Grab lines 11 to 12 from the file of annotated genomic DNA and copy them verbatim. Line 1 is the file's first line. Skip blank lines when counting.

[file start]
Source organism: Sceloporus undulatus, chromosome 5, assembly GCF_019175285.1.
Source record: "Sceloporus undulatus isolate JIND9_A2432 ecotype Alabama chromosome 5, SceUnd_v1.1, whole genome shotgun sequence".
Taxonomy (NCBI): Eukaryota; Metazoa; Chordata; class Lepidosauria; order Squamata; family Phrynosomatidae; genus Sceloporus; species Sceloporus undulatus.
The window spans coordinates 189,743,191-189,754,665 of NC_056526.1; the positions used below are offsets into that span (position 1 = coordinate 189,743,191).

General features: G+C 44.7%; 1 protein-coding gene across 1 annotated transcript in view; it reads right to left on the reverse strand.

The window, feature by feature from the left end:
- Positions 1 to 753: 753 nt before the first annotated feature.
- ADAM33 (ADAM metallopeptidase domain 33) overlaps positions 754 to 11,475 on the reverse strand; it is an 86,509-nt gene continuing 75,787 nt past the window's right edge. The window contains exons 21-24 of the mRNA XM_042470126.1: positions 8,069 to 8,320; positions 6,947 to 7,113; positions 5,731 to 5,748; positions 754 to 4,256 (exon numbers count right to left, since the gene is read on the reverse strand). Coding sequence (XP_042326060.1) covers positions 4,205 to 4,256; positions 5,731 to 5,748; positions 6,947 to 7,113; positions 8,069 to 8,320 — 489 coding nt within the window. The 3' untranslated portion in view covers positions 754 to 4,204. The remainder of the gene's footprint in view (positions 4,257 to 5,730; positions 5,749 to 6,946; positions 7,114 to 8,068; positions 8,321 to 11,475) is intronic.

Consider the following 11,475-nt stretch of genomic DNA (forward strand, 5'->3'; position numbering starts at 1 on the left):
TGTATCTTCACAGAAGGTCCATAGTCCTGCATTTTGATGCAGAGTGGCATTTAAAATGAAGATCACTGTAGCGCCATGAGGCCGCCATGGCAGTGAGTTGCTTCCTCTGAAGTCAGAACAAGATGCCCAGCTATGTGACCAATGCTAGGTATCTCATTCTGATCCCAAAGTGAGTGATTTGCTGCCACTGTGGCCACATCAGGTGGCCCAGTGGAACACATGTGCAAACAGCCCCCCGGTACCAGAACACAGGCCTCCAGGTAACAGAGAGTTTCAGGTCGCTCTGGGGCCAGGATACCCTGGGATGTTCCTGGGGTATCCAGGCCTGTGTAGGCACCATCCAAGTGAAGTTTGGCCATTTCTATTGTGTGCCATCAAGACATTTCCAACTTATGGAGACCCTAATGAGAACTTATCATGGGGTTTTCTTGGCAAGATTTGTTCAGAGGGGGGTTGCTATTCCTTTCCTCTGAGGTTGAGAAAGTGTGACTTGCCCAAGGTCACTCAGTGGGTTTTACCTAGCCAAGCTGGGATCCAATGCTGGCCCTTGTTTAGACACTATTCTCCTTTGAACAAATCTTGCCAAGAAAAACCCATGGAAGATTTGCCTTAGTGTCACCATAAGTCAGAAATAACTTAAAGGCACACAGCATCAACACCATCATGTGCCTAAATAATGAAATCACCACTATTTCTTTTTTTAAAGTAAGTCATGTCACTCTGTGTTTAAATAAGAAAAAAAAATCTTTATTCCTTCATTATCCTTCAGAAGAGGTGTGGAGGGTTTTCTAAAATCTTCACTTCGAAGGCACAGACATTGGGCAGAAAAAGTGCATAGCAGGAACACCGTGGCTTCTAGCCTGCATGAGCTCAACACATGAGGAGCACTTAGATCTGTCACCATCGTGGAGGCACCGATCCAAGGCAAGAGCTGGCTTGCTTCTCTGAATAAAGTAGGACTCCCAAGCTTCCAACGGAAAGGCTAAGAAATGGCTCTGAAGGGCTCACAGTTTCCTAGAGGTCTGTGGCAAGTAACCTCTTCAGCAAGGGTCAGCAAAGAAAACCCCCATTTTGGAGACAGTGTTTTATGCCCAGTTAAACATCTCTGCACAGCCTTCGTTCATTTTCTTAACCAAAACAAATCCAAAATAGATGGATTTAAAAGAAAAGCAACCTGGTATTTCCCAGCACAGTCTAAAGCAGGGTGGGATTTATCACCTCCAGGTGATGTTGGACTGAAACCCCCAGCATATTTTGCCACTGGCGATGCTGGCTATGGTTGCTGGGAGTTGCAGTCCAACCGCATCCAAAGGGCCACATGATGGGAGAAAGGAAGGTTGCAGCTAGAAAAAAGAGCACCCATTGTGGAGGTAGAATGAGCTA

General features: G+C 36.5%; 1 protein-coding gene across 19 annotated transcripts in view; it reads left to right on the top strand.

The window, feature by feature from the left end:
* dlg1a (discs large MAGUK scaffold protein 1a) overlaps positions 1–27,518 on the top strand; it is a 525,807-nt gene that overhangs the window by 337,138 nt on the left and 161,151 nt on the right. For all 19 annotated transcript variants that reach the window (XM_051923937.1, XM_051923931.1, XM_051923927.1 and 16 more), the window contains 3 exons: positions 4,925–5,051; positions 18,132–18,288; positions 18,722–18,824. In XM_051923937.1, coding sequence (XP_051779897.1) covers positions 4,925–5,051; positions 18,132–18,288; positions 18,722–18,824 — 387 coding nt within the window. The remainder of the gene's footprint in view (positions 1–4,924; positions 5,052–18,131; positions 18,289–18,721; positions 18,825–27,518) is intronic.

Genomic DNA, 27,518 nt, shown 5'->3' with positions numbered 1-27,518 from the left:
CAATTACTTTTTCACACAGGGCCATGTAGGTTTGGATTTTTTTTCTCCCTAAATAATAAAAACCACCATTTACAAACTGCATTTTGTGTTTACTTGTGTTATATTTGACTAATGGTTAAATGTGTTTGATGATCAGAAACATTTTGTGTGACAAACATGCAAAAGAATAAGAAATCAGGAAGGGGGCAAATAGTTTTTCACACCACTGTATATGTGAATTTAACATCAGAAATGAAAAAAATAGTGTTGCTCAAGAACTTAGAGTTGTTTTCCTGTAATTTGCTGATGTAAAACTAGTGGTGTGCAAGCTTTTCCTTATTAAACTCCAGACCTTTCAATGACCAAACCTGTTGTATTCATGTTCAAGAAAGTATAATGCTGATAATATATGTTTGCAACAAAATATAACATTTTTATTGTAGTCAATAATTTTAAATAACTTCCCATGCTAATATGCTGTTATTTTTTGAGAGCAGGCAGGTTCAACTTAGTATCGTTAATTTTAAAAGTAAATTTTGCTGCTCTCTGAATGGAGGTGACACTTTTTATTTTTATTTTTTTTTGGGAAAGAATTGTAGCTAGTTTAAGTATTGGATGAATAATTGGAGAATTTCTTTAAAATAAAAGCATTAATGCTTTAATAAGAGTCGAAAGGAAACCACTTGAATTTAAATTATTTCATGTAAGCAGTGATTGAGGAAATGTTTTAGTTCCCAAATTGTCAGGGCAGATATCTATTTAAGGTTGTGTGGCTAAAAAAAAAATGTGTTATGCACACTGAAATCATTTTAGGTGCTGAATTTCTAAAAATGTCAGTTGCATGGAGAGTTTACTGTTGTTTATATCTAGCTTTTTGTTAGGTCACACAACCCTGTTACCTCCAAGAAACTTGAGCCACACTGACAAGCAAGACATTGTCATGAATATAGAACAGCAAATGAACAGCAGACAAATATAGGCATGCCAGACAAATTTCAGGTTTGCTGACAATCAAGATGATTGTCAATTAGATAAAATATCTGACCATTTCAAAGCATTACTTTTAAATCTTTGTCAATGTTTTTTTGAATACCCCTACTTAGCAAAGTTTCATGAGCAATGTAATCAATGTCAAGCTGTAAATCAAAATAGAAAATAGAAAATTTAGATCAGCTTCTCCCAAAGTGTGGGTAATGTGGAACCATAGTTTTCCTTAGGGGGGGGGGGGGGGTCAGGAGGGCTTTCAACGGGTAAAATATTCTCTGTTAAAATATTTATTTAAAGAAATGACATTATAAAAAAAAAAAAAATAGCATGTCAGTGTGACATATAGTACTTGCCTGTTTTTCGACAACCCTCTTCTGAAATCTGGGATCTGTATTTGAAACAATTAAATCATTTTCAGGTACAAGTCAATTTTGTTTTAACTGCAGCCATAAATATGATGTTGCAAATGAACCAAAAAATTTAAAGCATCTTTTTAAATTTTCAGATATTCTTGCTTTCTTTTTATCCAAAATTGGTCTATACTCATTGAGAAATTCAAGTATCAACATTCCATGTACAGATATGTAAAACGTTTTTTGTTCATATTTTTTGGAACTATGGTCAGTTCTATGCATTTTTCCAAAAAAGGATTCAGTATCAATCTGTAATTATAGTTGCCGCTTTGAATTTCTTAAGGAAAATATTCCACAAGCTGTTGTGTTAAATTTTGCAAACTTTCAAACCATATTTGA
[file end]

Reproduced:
General features: G+C 36.5%; 1 protein-coding gene across 19 annotated transcripts in view; it reads left to right on the top strand.

The window, feature by feature from the left end: